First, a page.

The 26 stories presented here describe the impact of the expropriation on ten selected regions of the territory that became the park.
The Woods property was located at what became the entrance to the park. Today a large welcome sign sits perched amongst the old apple trees that formed part of the farm.
These properties were at the western end of the community of Kouchibouguac, a largely English-speaking community that stretched along both shores of the Kouchibouguac River.
The communities of St-Olivier and Cap St-Louis bordered on the Kouchibouguacis River, one of two rivers that residents fished along.
At the eastern-most point in the park, Callendars Beach provides access to Kouchibouguac Bay. Families visited the dunes just beyond the shore for clam-digging outings in summertime.
At the eastern end of the park where the Kouchibouguac River empties into the bay, the former W.S. Loggie fishing complex and Kellys Beach sit across the river from each other.
Fontaine was the most populated of the communities destroyed to create the park. It was home to Jackie Vautour, leader of the resistance to the park's creation, who still lives on his land.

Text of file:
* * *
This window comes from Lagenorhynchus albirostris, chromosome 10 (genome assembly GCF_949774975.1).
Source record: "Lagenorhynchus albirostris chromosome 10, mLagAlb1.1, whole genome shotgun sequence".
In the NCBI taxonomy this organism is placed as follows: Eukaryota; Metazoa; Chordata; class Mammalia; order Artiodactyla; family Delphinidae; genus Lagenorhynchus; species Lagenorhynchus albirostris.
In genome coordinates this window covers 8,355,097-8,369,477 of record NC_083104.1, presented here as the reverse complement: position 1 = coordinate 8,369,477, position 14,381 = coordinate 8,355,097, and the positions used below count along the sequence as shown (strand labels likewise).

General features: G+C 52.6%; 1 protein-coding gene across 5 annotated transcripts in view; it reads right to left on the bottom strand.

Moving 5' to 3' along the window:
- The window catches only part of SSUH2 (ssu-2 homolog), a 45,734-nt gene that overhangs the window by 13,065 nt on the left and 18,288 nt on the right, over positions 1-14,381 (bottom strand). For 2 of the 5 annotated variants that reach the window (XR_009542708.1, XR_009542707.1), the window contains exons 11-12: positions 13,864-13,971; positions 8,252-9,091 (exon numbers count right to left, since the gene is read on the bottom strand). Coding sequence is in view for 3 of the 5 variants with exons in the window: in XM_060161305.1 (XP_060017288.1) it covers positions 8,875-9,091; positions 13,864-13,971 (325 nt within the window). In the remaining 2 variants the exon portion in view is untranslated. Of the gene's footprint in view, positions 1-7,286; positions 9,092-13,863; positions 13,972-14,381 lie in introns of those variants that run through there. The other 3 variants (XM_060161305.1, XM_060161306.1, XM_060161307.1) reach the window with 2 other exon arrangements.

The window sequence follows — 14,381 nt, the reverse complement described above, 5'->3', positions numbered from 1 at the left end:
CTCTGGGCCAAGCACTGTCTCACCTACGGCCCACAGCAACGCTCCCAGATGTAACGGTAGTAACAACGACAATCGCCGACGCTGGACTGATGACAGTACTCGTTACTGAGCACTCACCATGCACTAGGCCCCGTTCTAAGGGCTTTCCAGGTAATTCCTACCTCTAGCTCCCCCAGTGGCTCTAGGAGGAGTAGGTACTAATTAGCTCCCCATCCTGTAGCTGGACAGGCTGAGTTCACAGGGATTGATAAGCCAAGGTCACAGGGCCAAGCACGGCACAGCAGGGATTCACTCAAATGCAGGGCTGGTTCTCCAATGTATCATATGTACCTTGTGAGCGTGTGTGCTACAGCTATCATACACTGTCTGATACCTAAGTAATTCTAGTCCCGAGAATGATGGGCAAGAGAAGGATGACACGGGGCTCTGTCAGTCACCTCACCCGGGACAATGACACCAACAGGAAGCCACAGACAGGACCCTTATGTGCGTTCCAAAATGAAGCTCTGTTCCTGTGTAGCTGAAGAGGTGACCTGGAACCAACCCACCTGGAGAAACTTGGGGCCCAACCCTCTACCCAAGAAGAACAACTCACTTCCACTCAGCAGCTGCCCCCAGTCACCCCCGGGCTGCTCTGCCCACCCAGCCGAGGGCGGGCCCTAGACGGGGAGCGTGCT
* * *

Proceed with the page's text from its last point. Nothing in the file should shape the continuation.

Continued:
The Shortcut was a path that connected the communities of Claire-Fontaine and Fontaine. Along the path, which now serves as a bike trail, is the only home that was not destroyed in creating the park.
This part of the community of Claire-Fontaine was adjacent to the church, a focal point for the residents, who still miss it forty years later.
The Black River flowed near this part of the community of Claire-Fontaine. A covered bridge connected the communities to the north and south of the river and provided a gathering place for young people.
Rankin Brook flowed across this part of the community of Claire-Fontaine. The brook attracted fishers from near and far.